We tune our perception to our motivated goals. Right? Like, follow me here.
The whole world is a vastly complex structure, with larger things containing smaller things and smaller and smaller and smaller, smaller things nested within larger things. Man has a heart, the heart contains blood cells, the cell is made up of proteins and lipids which are made of molecules and atoms... on and on and on it goes down.
Because the world is made up of such complex structures at every point, we speak and think in the abstract in order to keep it all straight in our limited minds. An abstract might be the "Man" to which I referred in the previous paragraph, for example. That wasn't a specific man, that was man in the abstract. Get it?
Like, when I say "church" you might think of the sort of abstract symbol of a chapel: ⛪️. Four walls, a pitched roof, a steeple, a cross on the door... But do all churches look like that in reality? Nope.
Or if I were to say "car," would you picture a Hyundai Sonata, or would you picture a generic sort of metal half-dome surrounded by windows, with four wheels and four doors: 🚙?
We think in abstractions.
If I were to ask a group of people to draw "home," few people would end up drawing their home. No, instead you'd doodle the little stick homes we've been drawing since kindergarten. Who, if I asked him or her to draw a person, would draw a specific person? Most people would draw a little stick figure.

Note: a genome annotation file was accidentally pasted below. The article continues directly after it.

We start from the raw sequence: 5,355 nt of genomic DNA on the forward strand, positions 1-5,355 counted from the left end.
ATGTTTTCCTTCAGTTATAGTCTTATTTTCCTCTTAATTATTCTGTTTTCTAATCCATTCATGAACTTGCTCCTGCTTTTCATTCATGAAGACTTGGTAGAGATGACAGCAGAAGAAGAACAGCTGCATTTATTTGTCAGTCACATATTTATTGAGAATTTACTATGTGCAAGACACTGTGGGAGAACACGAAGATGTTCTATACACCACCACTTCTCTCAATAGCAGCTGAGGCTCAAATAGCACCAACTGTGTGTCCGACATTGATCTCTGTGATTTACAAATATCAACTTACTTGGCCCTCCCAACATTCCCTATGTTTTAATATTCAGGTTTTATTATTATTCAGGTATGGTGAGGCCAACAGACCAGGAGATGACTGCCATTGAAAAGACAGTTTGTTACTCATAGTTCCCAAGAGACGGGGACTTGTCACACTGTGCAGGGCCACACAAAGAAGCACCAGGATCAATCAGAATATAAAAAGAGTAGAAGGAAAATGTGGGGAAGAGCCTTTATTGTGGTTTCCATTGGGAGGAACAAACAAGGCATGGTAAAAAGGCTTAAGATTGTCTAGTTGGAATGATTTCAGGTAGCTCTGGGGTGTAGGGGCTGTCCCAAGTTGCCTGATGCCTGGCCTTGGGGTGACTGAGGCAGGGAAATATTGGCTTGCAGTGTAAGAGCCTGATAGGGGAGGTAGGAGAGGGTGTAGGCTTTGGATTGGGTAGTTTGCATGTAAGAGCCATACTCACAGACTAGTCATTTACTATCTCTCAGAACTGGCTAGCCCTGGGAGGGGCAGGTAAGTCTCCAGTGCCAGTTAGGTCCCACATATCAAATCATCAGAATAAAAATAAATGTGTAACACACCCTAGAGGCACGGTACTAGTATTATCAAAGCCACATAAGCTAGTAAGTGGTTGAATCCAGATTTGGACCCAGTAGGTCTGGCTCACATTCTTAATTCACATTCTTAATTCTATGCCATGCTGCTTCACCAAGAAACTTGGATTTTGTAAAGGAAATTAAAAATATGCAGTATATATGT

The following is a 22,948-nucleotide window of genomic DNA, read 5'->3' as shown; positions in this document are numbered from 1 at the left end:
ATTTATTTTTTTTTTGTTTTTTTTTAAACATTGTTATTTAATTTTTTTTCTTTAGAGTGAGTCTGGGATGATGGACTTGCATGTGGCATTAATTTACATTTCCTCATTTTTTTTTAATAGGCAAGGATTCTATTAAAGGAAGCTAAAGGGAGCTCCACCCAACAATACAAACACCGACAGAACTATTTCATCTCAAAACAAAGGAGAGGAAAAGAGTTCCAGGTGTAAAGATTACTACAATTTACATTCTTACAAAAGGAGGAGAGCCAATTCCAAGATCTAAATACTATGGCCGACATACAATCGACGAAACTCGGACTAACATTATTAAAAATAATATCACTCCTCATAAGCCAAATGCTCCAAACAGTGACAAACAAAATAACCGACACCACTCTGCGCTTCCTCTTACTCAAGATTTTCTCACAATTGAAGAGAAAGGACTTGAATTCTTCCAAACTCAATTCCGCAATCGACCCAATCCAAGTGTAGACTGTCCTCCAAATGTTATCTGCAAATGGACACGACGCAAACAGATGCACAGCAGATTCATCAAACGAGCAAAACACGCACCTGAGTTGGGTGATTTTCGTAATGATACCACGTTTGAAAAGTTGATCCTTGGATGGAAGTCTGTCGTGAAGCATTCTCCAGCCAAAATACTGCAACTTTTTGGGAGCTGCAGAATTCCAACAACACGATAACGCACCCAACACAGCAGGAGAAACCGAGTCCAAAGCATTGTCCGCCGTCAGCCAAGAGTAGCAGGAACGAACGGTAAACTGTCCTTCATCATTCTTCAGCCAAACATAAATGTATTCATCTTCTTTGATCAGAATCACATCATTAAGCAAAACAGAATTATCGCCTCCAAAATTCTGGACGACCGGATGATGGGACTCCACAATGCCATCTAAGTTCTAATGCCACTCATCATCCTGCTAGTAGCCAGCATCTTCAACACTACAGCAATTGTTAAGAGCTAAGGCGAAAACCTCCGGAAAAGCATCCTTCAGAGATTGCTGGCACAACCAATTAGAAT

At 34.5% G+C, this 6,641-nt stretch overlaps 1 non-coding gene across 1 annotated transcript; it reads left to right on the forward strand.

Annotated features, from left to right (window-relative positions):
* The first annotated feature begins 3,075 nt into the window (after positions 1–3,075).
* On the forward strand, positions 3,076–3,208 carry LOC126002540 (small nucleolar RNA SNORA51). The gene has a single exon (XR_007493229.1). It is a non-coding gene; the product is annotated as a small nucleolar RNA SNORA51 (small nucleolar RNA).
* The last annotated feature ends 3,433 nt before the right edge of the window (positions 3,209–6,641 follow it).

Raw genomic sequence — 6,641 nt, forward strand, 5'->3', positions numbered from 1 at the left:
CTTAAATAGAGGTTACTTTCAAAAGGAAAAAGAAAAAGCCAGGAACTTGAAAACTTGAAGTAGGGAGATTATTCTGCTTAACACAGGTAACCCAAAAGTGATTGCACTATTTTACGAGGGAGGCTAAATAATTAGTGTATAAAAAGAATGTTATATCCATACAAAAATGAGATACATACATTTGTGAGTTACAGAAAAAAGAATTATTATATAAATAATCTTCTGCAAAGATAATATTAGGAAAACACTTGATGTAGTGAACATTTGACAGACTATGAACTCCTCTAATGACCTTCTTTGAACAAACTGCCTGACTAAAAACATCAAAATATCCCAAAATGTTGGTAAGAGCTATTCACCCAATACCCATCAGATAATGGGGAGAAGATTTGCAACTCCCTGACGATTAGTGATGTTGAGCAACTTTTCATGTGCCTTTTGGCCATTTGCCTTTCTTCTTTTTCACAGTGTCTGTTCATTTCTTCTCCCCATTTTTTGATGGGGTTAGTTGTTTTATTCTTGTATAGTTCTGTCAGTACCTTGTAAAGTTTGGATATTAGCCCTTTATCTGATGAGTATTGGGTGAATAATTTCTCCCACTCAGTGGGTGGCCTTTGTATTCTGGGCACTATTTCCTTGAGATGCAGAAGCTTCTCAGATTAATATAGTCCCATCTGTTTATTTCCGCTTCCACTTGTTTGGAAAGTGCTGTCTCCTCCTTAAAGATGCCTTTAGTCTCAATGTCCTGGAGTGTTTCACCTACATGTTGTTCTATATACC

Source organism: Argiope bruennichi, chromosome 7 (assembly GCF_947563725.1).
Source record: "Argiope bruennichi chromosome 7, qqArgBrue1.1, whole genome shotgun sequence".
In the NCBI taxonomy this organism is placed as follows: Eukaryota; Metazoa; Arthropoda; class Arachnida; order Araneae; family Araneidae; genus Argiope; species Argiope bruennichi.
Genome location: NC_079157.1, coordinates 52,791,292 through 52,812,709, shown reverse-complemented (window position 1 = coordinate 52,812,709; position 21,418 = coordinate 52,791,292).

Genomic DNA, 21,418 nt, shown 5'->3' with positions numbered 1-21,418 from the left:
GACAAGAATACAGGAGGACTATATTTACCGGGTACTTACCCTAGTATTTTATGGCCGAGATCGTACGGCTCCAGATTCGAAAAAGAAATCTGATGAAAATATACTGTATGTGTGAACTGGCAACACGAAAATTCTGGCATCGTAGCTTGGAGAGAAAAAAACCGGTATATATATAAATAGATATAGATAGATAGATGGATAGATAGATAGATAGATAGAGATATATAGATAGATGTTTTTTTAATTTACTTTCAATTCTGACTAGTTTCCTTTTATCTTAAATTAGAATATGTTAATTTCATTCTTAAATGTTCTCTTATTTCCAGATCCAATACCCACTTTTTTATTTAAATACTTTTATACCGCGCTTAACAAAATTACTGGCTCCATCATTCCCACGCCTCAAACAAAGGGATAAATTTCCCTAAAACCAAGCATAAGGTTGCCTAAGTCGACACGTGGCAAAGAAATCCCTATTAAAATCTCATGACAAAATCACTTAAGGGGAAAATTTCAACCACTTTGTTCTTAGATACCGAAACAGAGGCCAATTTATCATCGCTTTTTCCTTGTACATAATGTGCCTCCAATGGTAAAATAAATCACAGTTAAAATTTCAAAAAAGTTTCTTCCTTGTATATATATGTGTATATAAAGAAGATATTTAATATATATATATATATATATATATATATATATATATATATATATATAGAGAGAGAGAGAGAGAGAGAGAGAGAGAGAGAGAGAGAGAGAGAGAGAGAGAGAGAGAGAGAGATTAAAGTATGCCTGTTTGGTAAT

That's because we think in the abstract. Ok so why is this important? Let's consider how we process thoughts about the world in all of its vast complexity.
Let's take a look at a complex system. I'll use a church as my example, as that's a system with which I'm intimately familiar. A church is complex, with its architectural design and its furnishings and the people inside and the message being taught there and its membership bylaws and its organizational structure…
That's that particular church, we'll call it Washington Avenue Baptist Church. And Washington Avenue is a complex community of individual believers banded together to do the stuff of church. If you've ever been an active, participating member of a church, then you fully understand the complexity of this contractual agreement.